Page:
Why the dollar over the pound?

Economic research studies have shown that when a country becomes accustomed to a foreign currency like the US dollar over decades, it leads to an irreversible dependence. In economics, the “hysteresis effect” or “dollarization hysteresis,” refers to the addiction-like phenomenon that affects people who become greatly inured to use of dollars (or other foreign currencies) to protect themselves against possible future inflation. Hence, it becomes difficult and even impossible for the authorities to force people to give up dollars and use their local currency even if inflation drops and economic conditions improve. In worst-case scenarios wherein “addicted to dollar” countries are forced not to use the dollar, mass hysteria, strikes, and bank attacks occur. Lebanon saw such events in early 2020 when residents were forced to earn, withdraw and spend exclusively LBP. Many studies have assessed the hysteresis effect in Lebanon and found that the high dollarization has even persisted after successful stabilization periods and multi-year economic growth. Econometric proof of the hysteresis effect is one of the most important arguments in support of giving up the central bank of Lebanon.

Restoring trust in local currency in a very highly dollarized country such as Lebanon seems extremely challenging if not impossible. Accordingly, it would be better to regulate and officialize the use of the dollar, which many economists consider to be the next step to economic recovery.

Addressing the issue of sovereignty

The higher the demand on the dollar as a means of payment, the lower the central bank monetary policy efficiency, and the higher the exchange rate risk and banking sector instability. In fact, the central bank is not able to manage or manipulate a money supply composed primarily of dollars through monetary policy (interest rate). In sum, the central bank monetary policy in a very highly dollarized country is ineffective and thus giving up the central bank in Lebanon would not cost a fortune. It would, however, affect the country’s sovereign image. To salvage that image, there is a second option: the currency board arrangement.

Currency Board Arrangement (CBA) and full dollarization are largely equivalent. The two main differences are in the name of the currency itself and the seigniorage. Under a full dollarization system, the domestic legal tender is the foreign currency. For Lebanon or any Middle Eastern country, obvious challenges arise with any attempt to associate the US dollar with the country’s sovereign image. This is the main argument against full dollarization by Lebanese authorities and public. Under the currency board regime, the country adopts its own new currency—the Lebanese dollar or Cedar dollar or Middle East Dollar—which mirrors the foreign anchor currency. While entering a CBA absolutely requires giving up monetary policy independence and fully backing liabilities with reserves in the anchor currency, the new currency name could protect the country’s sovereignty.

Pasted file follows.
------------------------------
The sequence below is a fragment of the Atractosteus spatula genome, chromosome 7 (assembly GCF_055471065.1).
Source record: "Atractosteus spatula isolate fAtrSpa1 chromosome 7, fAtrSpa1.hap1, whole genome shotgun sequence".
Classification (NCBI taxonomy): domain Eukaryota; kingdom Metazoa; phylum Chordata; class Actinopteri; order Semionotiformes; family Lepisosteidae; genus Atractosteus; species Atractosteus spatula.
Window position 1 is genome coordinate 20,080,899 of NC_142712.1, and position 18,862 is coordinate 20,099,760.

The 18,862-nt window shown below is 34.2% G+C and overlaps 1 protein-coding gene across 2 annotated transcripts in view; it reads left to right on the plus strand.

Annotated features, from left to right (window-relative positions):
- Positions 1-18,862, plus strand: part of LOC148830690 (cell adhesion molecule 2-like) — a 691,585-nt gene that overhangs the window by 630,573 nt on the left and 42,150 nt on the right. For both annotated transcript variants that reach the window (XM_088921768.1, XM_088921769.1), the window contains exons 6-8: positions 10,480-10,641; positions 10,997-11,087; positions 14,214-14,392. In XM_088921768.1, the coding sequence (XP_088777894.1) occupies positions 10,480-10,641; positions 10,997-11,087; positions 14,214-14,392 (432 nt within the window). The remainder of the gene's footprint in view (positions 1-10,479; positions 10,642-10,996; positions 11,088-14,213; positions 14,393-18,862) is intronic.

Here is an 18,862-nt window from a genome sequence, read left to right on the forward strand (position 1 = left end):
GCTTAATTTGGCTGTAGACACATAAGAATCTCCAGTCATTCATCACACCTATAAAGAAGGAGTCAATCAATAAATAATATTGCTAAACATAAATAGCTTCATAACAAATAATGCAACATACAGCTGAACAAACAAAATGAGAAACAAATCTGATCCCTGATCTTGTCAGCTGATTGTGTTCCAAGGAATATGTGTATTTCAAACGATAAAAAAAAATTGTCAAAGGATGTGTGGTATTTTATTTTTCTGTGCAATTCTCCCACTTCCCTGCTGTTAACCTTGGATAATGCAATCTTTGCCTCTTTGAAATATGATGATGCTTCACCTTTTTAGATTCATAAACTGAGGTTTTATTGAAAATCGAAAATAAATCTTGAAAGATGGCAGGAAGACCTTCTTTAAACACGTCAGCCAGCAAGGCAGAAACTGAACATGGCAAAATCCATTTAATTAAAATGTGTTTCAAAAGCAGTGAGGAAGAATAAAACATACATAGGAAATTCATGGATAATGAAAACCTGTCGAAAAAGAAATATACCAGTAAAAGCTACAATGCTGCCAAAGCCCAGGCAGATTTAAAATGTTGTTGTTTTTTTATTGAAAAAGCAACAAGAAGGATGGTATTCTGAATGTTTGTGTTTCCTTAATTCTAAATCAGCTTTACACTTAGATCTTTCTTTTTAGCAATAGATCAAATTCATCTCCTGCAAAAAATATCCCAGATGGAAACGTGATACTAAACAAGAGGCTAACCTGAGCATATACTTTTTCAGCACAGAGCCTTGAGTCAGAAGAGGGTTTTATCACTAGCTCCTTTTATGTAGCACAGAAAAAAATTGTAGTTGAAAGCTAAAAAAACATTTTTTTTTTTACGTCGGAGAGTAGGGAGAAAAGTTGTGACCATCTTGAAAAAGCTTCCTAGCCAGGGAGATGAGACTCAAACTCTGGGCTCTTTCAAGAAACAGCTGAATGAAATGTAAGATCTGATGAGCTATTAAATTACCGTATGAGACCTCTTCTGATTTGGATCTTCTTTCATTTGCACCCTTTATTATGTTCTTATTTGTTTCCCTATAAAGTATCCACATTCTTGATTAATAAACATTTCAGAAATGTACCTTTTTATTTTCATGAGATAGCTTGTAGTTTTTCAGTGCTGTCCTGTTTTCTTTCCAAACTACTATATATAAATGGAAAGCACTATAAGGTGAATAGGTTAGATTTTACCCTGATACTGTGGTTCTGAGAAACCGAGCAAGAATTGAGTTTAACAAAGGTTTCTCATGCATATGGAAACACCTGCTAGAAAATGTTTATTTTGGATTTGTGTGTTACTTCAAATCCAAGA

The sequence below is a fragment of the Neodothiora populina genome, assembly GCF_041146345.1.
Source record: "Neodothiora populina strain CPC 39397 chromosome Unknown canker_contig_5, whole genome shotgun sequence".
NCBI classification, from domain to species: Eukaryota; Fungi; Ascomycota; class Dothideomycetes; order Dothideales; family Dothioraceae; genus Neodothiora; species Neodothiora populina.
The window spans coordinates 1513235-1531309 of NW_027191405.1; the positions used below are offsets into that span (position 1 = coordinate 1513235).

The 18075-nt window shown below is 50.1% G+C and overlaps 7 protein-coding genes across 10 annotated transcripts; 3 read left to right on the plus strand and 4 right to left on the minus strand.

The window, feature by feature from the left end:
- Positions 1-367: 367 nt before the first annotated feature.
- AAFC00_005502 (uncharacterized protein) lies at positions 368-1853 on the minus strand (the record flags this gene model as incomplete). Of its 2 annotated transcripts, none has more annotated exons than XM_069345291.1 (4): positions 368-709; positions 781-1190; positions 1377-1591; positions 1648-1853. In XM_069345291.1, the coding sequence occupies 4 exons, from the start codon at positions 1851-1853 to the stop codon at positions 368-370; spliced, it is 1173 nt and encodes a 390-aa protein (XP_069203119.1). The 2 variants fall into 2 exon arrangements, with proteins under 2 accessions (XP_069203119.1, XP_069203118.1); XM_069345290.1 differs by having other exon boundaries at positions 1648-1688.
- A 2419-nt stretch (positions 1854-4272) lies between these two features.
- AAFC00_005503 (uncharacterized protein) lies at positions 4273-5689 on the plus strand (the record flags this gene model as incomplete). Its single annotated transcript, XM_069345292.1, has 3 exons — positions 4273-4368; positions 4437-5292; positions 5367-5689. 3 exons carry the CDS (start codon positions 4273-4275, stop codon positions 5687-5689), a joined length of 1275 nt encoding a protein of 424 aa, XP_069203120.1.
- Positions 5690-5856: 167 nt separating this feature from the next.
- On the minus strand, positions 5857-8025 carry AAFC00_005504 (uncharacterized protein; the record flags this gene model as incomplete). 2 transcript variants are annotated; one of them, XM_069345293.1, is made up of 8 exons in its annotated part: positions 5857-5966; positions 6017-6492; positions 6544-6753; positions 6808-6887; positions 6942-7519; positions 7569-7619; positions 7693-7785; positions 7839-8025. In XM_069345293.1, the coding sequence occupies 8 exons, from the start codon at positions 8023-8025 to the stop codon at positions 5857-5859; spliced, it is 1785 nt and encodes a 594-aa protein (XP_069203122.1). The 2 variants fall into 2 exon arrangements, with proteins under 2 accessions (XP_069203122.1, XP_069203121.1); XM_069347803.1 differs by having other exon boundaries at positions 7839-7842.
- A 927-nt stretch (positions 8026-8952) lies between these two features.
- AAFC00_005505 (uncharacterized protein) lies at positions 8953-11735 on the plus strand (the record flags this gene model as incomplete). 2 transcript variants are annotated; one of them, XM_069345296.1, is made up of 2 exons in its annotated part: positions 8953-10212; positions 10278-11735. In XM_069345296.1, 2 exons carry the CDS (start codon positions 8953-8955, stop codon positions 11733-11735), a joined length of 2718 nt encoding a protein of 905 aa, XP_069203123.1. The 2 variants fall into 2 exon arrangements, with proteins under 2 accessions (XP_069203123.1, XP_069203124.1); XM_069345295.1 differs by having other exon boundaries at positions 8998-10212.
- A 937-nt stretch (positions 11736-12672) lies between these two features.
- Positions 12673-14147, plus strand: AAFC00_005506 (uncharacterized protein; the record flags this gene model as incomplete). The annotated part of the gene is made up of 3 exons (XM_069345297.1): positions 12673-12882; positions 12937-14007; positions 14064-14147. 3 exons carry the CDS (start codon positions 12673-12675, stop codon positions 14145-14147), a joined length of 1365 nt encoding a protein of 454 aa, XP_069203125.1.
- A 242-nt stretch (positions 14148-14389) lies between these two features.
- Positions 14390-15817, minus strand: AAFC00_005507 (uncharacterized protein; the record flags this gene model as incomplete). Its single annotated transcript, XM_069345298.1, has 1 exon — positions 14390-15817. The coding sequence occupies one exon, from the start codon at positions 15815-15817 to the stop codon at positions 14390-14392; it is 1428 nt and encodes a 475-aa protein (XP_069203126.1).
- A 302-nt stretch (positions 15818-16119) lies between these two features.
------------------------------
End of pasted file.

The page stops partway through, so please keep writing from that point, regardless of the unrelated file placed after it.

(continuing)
On the other hand, under the full dollarization where the local currency is totally replaced by the foreign one, the government gives up seigniorage, which is the profit derived from the difference between freshly printed banknotes and their production costs. As the sole authority controlling the printing of US dollars, the United States collects all seigniorage income on the US dollar. Seigniorage is thus the most visible and quantifiable element in the cost-benefit calculus of full dollarization.

No single currency regime is right for all countries or all times (Frankel 1999)

A full dollarization or a currency board is never appropriate for a systemically transparent country with a developed economy. Such a country can rely on the market power to adjust any economic disequilibrium and its central bank can also adjust the interest rate up or down to manage the inflation rate, help accelerate economic growth or decelerate worrying economic trends. These solutions are rather an inevitable last resort for  highly dollarized countries that lack governance and strong and independent legal frameworks. It appears inescapable for those all too familiar cases where countries whose citizens are deprived of their democratic participation in day-to-day governance by politicians who always promise and never deliver, face institutions that have lost any sense of responsibility, and have rulers who evade accountability and have zero will of ever enacting structural economic reforms.

In choosing the exchange rate regime, the main economic factors to consider are dollarization, government temptation to inflate, and exposure to exchange rate risks. Considering the implications of Lebanon’s extreme dollarization, which not only exceeds 80 percent today, but has also been deeply rooted for decades, full dollarization is of utmost importance. Any exit strategy that seeks resolution of Lebanon’s economic crisis through a soft pegged arrangement or flexible exchange rate regime will indubitably lead to a more severe financial crisis that could last forever. 

Choosing full dollarization, once and for all, conceptually represents a radical, extremely credible, and more importantly, irreversible arrangement. This is simply because reversing dollarization is much more difficult than modifying or unilaterally abandoning a CBA. Lebanon needs a currency system that eliminates the risk of a sudden sharp devaluation of the country’s exchange rate. Yet, because of the serious constraints that application of full dollarization is bound to face in Lebanon, I advise taking recourse in its twin, the currency board arrangement.

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Layal Mansour

An expert in monetary policy and financial crises in dollarized economies.